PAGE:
Federal Communications Commission (FCC) Chairman Ajit Pai announced today that he expects major phone companies to implement the Signature-based Handling of Asserted Information Using Tokens and Secure Telephony Identity Revisited standards this year. The standards, known as SHAKEN/STIR, are caller ID authentication standards which will help combat robocalls.

“Consumers want and need reliable caller ID information. That’s why we must move aggressively to combat spoofed robocalls,” said Pai in a statement. “I’ve repeatedly demanded that major voice service providers implement a strong call authentication framework this year. I want to hear from them on the progress they’ve made toward meeting this goal. We chose this industry-led path because it is the fastest way to help consumers, but I remain committed to taking regulatory action – action for which we’ve already laid the groundwork – if major carriers do not implement the SHAKEN/STIR framework this year.”

The FCC said that trust will be possible when “phone companies adopt matching standards for how calls are signed as legitimate and how that authentication signature is reliably passed along from carrier to carrier until it gets to the consumer, who will be able to know such a call is likely authentic.”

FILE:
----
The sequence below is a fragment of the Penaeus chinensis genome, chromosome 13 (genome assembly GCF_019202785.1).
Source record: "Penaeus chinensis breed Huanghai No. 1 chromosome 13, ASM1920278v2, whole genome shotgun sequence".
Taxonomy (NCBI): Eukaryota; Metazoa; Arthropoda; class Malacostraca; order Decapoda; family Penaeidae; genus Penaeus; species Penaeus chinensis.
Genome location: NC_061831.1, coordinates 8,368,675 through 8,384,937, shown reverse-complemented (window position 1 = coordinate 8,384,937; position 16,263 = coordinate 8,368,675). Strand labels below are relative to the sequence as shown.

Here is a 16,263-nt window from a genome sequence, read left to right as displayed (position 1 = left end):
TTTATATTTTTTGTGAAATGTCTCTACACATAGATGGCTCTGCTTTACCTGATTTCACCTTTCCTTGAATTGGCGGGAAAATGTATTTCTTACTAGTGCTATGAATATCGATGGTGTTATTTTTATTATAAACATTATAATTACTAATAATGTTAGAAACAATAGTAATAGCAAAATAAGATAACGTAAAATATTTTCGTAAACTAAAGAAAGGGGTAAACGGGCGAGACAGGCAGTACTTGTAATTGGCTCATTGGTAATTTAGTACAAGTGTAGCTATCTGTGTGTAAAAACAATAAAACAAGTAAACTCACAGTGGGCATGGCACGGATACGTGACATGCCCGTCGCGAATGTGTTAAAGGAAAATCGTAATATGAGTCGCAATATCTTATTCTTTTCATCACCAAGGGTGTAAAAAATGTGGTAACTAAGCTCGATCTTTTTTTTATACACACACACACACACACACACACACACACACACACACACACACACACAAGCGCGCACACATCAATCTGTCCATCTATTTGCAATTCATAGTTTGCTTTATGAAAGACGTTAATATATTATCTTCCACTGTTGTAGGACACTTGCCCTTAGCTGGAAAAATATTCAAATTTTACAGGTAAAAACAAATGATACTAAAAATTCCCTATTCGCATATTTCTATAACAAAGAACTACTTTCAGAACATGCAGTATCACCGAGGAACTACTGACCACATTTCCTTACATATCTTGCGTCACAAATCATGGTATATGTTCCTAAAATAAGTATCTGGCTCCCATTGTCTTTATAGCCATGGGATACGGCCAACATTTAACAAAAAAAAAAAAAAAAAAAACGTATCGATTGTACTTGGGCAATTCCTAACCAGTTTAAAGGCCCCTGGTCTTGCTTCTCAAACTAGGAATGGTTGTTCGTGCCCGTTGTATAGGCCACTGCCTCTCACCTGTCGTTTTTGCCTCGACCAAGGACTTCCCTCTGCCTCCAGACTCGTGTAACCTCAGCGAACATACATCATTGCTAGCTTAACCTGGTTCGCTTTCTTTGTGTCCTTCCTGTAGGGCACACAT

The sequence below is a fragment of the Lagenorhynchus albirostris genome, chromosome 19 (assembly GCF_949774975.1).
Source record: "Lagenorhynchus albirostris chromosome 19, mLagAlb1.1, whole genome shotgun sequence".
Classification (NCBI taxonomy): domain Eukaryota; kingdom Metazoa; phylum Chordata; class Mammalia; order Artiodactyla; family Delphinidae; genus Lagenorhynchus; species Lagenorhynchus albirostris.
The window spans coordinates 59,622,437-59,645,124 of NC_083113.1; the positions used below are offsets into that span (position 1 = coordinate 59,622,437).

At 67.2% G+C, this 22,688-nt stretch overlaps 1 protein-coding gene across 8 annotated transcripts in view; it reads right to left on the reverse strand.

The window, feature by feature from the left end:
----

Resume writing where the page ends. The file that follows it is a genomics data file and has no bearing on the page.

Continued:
While the FCC has chosen to pursue an industry-led path for SHAKEN/STIR adoption, the Commission noted that it is laying the groundwork through its formal Notice of Inquiry adopted in July 2017 for potential regulations if the industry fails to implement the standards in a timely manner.

Pai also announced that he will host a summit on July 11 to “examine industry’s progress toward meeting this deadline.” The summit will also identify any technical hurdles related to the deployment of the SHAKEN/STIR framework, the FCC said in a statement.

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Kate Polit
Kate Polit
Kate Polit is MeriTalk's Assistant Copy & Production Editor covering the intersection of government and technology.